Aug. 17 is not atypical for Maddox, however. Through his consistent words and actions, Maddox has proven he considers himself the master arbiter of what is right and wrong with city finances, city policy and the servitude status of city employees. While solid proof has yet to follow his serious postulations, it is unlikely Maddox has yet reached the apex of his unsubstantiated pontifications.

The Maddox modus operandi is to speak with 100% certainty based on considerably less than 100% of the facts. He frequently belittles city staff, often referring to female staff members as “that gal.” His off-topic and topic-rambling musings often drip with contempt for a city government of which he is charged to faithfully administer.

It is a contempt which feeds his followers.

Maddox derives most of his political support from folks who seek to minimize the role of city government except for when they want city government to maximize their self-interests. They decry government interference in the marketplace, but are the first to seek relief when a business and/or undesirable establishment desires to locate anywhere near their neighborhood. The emotional default setting for Maddox supporters is to oppose any increase in city fees or taxes, but they are the first and loudest to mock the city when it fails to adequately provide basic city services.

It’s difficult to disengage the notion that Maddox and friends want city government to fail. Failure allows the self-fulfilling prophet to say, “I told you so.” P.J. O’Rourke, a great political and cultural satirist of our day, in a diatribe against Democrats and Republicans wrote, “Republicans are the party that says government doesn’t work and then they get elected and prove it.” And so it seems with the Maddox movement.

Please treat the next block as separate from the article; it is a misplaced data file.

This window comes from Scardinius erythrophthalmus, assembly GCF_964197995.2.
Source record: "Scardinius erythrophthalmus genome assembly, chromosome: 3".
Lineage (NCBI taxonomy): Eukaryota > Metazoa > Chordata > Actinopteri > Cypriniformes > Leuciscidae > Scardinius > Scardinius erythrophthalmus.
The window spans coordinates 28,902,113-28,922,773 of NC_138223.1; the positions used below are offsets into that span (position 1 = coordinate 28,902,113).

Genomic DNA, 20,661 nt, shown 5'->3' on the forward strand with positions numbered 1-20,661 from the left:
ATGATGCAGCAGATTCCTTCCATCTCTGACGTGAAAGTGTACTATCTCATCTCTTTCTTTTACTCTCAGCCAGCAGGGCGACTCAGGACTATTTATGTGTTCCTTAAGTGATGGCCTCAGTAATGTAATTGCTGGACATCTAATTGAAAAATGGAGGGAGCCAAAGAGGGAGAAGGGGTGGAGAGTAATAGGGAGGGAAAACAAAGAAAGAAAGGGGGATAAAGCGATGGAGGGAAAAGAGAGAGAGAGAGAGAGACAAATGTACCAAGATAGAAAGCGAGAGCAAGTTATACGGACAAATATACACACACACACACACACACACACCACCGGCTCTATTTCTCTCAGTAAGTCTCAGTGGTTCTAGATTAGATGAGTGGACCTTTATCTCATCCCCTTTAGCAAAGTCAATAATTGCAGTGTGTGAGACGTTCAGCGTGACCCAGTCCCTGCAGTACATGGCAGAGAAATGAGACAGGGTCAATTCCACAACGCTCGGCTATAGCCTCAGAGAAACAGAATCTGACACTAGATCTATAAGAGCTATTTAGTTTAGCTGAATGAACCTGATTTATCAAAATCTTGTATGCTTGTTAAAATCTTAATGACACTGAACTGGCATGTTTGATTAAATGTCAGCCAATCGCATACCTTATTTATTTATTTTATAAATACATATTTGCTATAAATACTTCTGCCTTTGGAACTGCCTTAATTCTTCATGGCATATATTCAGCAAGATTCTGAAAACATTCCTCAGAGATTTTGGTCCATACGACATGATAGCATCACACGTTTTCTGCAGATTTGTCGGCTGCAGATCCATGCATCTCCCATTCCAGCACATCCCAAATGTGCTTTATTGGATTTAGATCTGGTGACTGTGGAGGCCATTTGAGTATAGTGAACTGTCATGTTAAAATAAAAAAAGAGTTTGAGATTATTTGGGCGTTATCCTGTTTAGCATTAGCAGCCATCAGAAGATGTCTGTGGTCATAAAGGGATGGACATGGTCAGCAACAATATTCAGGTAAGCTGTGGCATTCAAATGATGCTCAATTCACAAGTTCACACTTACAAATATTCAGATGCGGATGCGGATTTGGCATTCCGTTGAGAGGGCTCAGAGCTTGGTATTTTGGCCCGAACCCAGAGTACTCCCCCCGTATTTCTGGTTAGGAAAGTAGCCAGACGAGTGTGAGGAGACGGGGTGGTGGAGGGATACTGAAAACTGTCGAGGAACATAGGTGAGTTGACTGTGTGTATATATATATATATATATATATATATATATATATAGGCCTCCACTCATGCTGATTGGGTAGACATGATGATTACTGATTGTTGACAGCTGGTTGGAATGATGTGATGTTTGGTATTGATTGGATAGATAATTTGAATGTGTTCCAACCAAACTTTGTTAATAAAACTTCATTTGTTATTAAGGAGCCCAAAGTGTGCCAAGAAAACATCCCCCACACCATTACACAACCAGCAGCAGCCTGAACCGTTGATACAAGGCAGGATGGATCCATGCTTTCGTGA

Please know, Kind Reader, that this essayist does not seek a city board in constant agreement, or board members who always vote they way I see fit. In fact, I have in the past publicly praised Maddox for providing a contrarian voice on the board, and just recently defended him against calls for his resignation. Those days of praise and defense are over. I recant, and regret the extent to which Maddox was afforded benefit of doubt.

If Maddox has proof to support constant allegations of decades-long vast fraud and theft by city employees he should soon make presentation thereof. If not, he should resign. Maddox should begin offering solutions to improve socio-economic conditions in the city rather than issuing pavlovian knee-jerk opposition to proposed plans for progress. If he can’t or won’t, he should resign.

Fort Smith has in its path tremendous obstacles AND tremendous opportunities that demand the professional attention of city directors and a mayor capable of overseeing efficient AND progressive government. We can’t afford even one board member who is so obsessed with finding fault in the past and present that he or she is unable to collaborate with others and find what’s possible with our future.